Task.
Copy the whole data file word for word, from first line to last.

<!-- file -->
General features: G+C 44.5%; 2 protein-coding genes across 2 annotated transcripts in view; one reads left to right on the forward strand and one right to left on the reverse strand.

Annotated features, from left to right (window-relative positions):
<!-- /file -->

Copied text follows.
General features: G+C 44.5%; 2 protein-coding genes across 2 annotated transcripts in view; one reads left to right on the forward strand and one right to left on the reverse strand.

Annotated features, from left to right (window-relative positions):